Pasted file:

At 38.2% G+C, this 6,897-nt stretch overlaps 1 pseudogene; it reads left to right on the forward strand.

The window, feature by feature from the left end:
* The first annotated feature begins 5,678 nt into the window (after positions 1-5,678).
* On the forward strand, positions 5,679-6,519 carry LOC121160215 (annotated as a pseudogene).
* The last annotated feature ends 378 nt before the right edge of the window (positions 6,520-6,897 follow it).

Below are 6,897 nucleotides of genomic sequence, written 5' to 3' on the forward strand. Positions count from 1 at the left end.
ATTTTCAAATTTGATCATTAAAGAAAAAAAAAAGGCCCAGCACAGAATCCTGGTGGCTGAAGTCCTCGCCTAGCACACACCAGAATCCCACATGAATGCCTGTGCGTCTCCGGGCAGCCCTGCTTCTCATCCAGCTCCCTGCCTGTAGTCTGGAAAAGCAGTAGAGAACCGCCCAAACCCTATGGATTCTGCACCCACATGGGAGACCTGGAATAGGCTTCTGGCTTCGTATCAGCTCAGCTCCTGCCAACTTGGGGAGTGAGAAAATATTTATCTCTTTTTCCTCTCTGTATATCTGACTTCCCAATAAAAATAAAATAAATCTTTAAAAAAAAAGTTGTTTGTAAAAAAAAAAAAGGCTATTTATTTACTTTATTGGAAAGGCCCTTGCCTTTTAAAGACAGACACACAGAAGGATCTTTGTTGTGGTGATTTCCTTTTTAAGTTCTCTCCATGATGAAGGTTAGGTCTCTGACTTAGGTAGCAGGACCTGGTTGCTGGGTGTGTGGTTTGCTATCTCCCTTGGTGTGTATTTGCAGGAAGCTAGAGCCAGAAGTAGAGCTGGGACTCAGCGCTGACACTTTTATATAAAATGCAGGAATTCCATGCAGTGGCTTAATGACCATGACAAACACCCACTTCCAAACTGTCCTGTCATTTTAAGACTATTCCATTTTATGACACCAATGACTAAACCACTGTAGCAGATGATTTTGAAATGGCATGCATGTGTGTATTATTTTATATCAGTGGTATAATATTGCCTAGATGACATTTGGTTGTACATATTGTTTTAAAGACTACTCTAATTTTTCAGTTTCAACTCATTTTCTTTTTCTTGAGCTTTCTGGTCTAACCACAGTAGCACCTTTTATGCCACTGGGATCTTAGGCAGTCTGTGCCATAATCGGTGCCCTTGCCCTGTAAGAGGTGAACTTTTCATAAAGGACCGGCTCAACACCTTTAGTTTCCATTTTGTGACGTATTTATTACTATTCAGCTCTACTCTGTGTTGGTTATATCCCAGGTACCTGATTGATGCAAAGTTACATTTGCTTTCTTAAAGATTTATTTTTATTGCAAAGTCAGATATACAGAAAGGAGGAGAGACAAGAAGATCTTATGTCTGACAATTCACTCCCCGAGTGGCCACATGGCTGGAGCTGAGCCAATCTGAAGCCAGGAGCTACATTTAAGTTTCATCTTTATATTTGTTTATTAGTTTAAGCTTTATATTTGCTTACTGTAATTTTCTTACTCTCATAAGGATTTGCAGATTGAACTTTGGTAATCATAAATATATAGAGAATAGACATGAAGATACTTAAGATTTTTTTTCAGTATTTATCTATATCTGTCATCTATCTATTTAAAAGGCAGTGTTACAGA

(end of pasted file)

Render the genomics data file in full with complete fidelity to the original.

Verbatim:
At 38.2% G+C, this 6,897-nt stretch overlaps 1 pseudogene; it reads left to right on the forward strand.

The window, feature by feature from the left end:
* The first annotated feature begins 5,678 nt into the window (after positions 1-5,678).
* On the forward strand, positions 5,679-6,519 carry LOC121160215 (annotated as a pseudogene).
* The last annotated feature ends 378 nt before the right edge of the window (positions 6,520-6,897 follow it).

Below are 6,897 nucleotides of genomic sequence, written 5' to 3' on the forward strand. Positions count from 1 at the left end.
ATTTTCAAATTTGATCATTAAAGAAAAAAAAAAGGCCCAGCACAGAATCCTGGTGGCTGAAGTCCTCGCCTAGCACACACCAGAATCCCACATGAATGCCTGTGCGTCTCCGGGCAGCCCTGCTTCTCATCCAGCTCCCTGCCTGTAGTCTGGAAAAGCAGTAGAGAACCGCCCAAACCCTATGGATTCTGCACCCACATGGGAGACCTGGAATAGGCTTCTGGCTTCGTATCAGCTCAGCTCCTGCCAACTTGGGGAGTGAGAAAATATTTATCTCTTTTTCCTCTCTGTATATCTGACTTCCCAATAAAAATAAAATAAATCTTTAAAAAAAAAGTTGTTTGTAAAAAAAAAAAAGGCTATTTATTTACTTTATTGGAAAGGCCCTTGCCTTTTAAAGACAGACACACAGAAGGATCTTTGTTGTGGTGATTTCCTTTTTAAGTTCTCTCCATGATGAAGGTTAGGTCTCTGACTTAGGTAGCAGGACCTGGTTGCTGGGTGTGTGGTTTGCTATCTCCCTTGGTGTGTATTTGCAGGAAGCTAGAGCCAGAAGTAGAGCTGGGACTCAGCGCTGACACTTTTATATAAAATGCAGGAATTCCATGCAGTGGCTTAATGACCATGACAAACACCCACTTCCAAACTGTCCTGTCATTTTAAGACTATTCCATTTTATGACACCAATGACTAAACCACTGTAGCAGATGATTTTGAAATGGCATGCATGTGTGTATTATTTTATATCAGTGGTATAATATTGCCTAGATGACATTTGGTTGTACATATTGTTTTAAAGACTACTCTAATTTTTCAGTTTCAACTCATTTTCTTTTTCTTGAGCTTTCTGGTCTAACCACAGTAGCACCTTTTATGCCACTGGGATCTTAGGCAGTCTGTGCCATAATCGGTGCCCTTGCCCTGTAAGAGGTGAACTTTTCATAAAGGACCGGCTCAACACCTTTAGTTTCCATTTTGTGACGTATTTATTACTATTCAGCTCTACTCTGTGTTGGTTATATCCCAGGTACCTGATTGATGCAAAGTTACATTTGCTTTCTTAAAGATTTATTTTTATTGCAAAGTCAGATATACAGAAAGGAGGAGAGACAAGAAGATCTTATGTCTGACAATTCACTCCCCGAGTGGCCACATGGCTGGAGCTGAGCCAATCTGAAGCCAGGAGCTACATTTAAGTTTCATCTTTATATTTGTTTATTAGTTTAAGCTTTATATTTGCTTACTGTAATTTTCTTACTCTCATAAGGATTTGCAGATTGAACTTTGGTAATCATAAATATATAGAGAATAGACATGAAGATACTTAAGATTTTTTTTCAGTATTTATCTATATCTGTCATCTATCTATTTAAAAGGCAGTGTTACAGA